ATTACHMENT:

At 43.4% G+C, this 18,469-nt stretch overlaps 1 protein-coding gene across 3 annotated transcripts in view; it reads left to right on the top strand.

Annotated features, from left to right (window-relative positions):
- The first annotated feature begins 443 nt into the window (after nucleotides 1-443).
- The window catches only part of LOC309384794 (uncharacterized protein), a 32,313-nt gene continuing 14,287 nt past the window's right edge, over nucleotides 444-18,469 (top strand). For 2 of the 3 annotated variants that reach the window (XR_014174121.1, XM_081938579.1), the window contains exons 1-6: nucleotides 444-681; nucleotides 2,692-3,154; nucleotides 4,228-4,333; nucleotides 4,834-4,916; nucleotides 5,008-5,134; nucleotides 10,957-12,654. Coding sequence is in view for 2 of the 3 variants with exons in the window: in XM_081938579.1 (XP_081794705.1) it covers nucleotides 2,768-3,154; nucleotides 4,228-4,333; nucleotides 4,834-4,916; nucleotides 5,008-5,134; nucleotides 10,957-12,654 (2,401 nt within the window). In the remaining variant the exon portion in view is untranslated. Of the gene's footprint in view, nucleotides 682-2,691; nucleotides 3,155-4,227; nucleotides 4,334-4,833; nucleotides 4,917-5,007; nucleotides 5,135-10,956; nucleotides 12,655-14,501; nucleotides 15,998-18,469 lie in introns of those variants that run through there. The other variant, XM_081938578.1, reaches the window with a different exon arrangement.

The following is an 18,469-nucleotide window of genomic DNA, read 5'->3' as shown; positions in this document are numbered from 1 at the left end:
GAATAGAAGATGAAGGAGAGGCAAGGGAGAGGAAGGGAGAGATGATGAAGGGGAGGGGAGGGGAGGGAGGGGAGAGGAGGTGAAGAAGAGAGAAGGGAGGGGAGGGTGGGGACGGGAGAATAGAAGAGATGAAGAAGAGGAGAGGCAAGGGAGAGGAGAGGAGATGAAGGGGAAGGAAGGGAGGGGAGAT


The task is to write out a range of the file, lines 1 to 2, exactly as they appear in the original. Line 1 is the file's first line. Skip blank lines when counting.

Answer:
At 43.4% G+C, this 18,469-nt stretch overlaps 1 protein-coding gene across 3 annotated transcripts in view; it reads left to right on the top strand.

Annotated features, from left to right (window-relative positions):